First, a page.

If chocolate is a foretaste of heaven, what does it mean that chocolate is freely available to all?
Ontologically, chocolate raises profoundly disturbing questions: Does not chocolate offer natural revelation of the goodness of the Creator just as chilies disclose a divine sense of humor? Is the human born with an innate longing for chocolate? Does the notion of chocolate preclude the concept of free will?
Being heard is so close to being loved that for the average person they are almost indistinguishable.
A group is as healthy as its ‘social contract’ is clear; a congregation as faithful as its covenant is mutually understood; a pastor as effective as the pastor’s and people’s commitment to trust and integrity is honored, guarded, and fulfilled.
The book of the Psalms, which is the primary devotional literature of the whole Bible, is full of complaints.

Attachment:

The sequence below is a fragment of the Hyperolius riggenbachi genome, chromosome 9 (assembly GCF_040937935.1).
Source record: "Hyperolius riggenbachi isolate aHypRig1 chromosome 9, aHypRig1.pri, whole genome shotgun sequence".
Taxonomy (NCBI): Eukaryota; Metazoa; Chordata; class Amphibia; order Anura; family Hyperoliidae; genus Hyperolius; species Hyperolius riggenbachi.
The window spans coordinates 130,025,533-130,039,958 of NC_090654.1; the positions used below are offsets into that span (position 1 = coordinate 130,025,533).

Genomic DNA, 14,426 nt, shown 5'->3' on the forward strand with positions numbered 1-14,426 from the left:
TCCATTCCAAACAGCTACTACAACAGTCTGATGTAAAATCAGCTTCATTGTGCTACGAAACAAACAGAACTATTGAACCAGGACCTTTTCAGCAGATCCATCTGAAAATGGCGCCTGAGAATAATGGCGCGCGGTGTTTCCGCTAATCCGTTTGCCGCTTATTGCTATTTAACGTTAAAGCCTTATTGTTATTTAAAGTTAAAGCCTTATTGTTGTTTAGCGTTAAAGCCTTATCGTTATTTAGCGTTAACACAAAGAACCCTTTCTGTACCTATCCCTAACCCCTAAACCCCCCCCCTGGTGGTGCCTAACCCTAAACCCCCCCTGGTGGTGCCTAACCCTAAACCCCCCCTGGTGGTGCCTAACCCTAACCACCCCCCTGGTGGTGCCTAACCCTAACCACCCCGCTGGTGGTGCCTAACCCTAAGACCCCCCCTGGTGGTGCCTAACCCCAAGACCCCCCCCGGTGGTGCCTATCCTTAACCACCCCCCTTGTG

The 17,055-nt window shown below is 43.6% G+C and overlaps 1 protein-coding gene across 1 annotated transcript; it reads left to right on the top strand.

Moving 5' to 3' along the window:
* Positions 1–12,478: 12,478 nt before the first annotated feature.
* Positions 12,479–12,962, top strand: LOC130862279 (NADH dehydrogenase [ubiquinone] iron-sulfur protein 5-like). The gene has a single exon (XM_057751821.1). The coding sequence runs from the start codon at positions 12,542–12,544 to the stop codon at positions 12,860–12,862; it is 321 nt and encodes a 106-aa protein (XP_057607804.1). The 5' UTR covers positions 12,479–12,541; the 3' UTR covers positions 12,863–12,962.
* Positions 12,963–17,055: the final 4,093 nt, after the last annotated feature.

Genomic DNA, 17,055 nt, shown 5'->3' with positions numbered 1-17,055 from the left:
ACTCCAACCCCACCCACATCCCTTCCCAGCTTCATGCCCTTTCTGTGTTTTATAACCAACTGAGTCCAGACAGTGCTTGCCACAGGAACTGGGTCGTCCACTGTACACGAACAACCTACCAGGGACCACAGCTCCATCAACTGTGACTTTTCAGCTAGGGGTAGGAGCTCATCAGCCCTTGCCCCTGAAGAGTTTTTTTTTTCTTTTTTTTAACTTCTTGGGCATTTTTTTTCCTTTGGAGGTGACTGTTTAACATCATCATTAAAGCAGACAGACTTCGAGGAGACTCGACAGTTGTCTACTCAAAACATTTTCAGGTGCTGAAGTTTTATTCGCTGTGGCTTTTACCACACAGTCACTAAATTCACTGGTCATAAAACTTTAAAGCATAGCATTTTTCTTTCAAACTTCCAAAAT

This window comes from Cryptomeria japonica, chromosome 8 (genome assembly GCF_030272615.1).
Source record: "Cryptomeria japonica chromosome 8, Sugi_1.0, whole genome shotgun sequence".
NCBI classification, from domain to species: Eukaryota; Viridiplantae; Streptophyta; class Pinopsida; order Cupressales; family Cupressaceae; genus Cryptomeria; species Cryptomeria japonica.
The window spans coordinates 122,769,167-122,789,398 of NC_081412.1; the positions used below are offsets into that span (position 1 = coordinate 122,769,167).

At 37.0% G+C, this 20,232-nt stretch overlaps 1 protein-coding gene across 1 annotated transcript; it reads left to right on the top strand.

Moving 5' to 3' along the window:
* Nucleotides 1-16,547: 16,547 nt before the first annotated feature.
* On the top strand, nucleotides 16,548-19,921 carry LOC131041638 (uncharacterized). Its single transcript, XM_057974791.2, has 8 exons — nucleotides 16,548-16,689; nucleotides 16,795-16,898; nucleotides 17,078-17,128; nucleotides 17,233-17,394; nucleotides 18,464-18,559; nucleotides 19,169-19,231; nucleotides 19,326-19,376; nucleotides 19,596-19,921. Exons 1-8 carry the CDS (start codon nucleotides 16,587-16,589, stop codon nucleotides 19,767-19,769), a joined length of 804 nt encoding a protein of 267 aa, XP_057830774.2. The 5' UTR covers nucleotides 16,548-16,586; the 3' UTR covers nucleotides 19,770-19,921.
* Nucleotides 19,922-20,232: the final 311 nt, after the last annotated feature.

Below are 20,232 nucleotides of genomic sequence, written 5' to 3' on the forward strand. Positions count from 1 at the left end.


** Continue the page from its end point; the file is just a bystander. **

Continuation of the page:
Individualism. Narcissism. Value-free choices. These are all key elements in the decline of the practice of mutual accountability in Western churches, among clergy and laity alike.
Theologically, the creation of chocolate demonstrates both the unity and the diversity of humanity. Wherever you taste it, in every country of the world, it is immediately recognizable. Other things, in every cuisine, are just food, but chocolate is chocolate.
Wherever chocolate is made, chocolate is chocolate. And any month that contains the letter a, e, i, o, or u is the proper time to share it with others.